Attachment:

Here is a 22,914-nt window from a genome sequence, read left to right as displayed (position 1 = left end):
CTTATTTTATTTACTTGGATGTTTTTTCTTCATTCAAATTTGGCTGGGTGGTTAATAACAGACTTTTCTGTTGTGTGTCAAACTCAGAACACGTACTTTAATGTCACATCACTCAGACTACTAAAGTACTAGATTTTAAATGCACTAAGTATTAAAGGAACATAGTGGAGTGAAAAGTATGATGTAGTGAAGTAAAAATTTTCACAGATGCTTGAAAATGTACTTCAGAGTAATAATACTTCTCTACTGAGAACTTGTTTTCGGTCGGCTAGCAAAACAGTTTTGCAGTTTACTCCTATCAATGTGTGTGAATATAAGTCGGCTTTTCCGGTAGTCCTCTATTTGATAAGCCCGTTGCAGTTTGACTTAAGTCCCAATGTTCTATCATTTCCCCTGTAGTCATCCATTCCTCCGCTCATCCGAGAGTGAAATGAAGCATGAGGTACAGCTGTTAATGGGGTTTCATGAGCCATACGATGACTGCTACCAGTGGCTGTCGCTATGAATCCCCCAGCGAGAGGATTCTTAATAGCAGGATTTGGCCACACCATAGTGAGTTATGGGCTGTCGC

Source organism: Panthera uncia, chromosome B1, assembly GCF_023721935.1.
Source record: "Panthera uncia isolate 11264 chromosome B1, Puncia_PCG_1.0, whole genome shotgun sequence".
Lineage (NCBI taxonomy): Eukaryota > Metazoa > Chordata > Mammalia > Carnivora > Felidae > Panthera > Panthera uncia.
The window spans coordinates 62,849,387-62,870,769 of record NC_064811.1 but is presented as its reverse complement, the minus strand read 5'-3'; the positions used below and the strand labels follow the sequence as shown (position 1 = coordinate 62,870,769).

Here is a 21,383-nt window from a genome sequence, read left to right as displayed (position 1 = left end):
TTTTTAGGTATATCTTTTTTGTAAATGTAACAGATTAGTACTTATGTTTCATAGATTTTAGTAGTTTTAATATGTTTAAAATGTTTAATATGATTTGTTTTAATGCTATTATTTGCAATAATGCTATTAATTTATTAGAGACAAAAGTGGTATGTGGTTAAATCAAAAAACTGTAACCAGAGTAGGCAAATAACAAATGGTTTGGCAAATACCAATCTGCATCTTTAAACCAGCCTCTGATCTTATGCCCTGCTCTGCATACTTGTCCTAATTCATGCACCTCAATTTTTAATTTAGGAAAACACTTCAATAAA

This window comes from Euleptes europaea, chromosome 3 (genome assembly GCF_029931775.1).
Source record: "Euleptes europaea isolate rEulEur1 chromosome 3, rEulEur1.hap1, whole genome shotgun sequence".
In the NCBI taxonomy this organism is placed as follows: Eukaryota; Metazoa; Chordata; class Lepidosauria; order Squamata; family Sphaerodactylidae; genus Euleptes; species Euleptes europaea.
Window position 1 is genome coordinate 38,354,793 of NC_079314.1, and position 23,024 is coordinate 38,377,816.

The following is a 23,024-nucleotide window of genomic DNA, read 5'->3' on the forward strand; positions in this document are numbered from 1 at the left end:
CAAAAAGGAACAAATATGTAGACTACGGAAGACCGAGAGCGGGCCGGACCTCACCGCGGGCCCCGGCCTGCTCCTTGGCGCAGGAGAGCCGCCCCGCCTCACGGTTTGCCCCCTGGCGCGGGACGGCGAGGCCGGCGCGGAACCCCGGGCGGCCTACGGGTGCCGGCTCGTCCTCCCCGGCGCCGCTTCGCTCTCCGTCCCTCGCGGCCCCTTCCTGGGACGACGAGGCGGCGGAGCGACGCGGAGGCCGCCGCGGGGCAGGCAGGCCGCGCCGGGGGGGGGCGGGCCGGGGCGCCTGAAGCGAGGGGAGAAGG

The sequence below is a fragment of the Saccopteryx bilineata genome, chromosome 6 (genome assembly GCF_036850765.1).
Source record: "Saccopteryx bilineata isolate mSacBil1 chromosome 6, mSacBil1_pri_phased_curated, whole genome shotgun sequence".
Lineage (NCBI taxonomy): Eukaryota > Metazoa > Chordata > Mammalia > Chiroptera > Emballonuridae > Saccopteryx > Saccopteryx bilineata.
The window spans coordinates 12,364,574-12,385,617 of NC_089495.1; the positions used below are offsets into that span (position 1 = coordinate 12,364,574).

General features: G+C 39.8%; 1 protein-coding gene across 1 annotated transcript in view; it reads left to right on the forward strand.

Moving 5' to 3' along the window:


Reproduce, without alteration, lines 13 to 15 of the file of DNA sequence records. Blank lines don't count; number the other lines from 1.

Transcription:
The following is a 23,024-nucleotide window of genomic DNA, read 5'->3' on the forward strand; positions in this document are numbered from 1 at the left end:
CAAAAAGGAACAAATATGTAGACTACGGAAGACCGAGAGCGGGCCGGACCTCACCGCGGGCCCCGGCCTGCTCCTTGGCGCAGGAGAGCCGCCCCGCCTCACGGTTTGCCCCCTGGCGCGGGACGGCGAGGCCGGCGCGGAACCCCGGGCGGCCTACGGGTGCCGGCTCGTCCTCCCCGGCGCCGCTTCGCTCTCCGTCCCTCGCGGCCCCTTCCTGGGACGACGAGGCGGCGGAGCGACGCGGAGGCCGCCGCGGGGCAGGCAGGCCGCGCCGGGGGGGGGCGGGCCGGGGCGCCTGAAGCGAGGGGAGAAGG

The sequence below is a fragment of the Saccopteryx bilineata genome, chromosome 6 (genome assembly GCF_036850765.1).